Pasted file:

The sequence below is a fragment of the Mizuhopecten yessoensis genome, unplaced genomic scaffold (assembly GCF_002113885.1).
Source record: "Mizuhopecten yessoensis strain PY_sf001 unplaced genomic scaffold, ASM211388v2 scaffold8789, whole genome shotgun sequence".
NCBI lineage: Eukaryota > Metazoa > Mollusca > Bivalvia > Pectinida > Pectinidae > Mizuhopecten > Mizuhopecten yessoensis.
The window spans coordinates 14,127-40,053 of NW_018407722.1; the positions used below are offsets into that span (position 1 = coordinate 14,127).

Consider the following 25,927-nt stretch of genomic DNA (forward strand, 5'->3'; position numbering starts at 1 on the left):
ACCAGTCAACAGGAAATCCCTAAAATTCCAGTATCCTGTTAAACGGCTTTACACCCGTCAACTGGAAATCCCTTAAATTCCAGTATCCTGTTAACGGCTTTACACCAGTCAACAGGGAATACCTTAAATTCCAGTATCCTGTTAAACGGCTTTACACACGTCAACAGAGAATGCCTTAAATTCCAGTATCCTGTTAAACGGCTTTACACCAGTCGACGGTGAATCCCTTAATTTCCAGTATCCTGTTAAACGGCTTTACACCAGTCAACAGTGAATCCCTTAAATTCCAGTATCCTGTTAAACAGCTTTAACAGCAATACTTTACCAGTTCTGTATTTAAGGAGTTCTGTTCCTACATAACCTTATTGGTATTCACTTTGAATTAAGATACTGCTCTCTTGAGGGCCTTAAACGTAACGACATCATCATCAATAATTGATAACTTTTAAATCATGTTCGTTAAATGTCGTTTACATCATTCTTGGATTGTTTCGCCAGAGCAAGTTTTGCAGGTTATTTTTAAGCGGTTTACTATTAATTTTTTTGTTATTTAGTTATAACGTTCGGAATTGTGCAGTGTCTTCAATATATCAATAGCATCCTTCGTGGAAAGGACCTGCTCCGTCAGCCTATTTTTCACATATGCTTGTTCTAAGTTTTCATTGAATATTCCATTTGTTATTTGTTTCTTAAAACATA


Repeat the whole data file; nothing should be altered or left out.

The sequence below is a fragment of the Mizuhopecten yessoensis genome, unplaced genomic scaffold (assembly GCF_002113885.1).
Source record: "Mizuhopecten yessoensis strain PY_sf001 unplaced genomic scaffold, ASM211388v2 scaffold8789, whole genome shotgun sequence".
NCBI lineage: Eukaryota > Metazoa > Mollusca > Bivalvia > Pectinida > Pectinidae > Mizuhopecten > Mizuhopecten yessoensis.
The window spans coordinates 14,127-40,053 of NW_018407722.1; the positions used below are offsets into that span (position 1 = coordinate 14,127).

Consider the following 25,927-nt stretch of genomic DNA (forward strand, 5'->3'; position numbering starts at 1 on the left):
ACCAGTCAACAGGAAATCCCTAAAATTCCAGTATCCTGTTAAACGGCTTTACACCCGTCAACTGGAAATCCCTTAAATTCCAGTATCCTGTTAACGGCTTTACACCAGTCAACAGGGAATACCTTAAATTCCAGTATCCTGTTAAACGGCTTTACACACGTCAACAGAGAATGCCTTAAATTCCAGTATCCTGTTAAACGGCTTTACACCAGTCGACGGTGAATCCCTTAATTTCCAGTATCCTGTTAAACGGCTTTACACCAGTCAACAGTGAATCCCTTAAATTCCAGTATCCTGTTAAACAGCTTTAACAGCAATACTTTACCAGTTCTGTATTTAAGGAGTTCTGTTCCTACATAACCTTATTGGTATTCACTTTGAATTAAGATACTGCTCTCTTGAGGGCCTTAAACGTAACGACATCATCATCAATAATTGATAACTTTTAAATCATGTTCGTTAAATGTCGTTTACATCATTCTTGGATTGTTTCGCCAGAGCAAGTTTTGCAGGTTATTTTTAAGCGGTTTACTATTAATTTTTTTGTTATTTAGTTATAACGTTCGGAATTGTGCAGTGTCTTCAATATATCAATAGCATCCTTCGTGGAAAGGACCTGCTCCGTCAGCCTATTTTTCACATATGCTTGTTCTAAGTTTTCATTGAATATTCCATTTGTTATTTGTTTCTTAAAACATA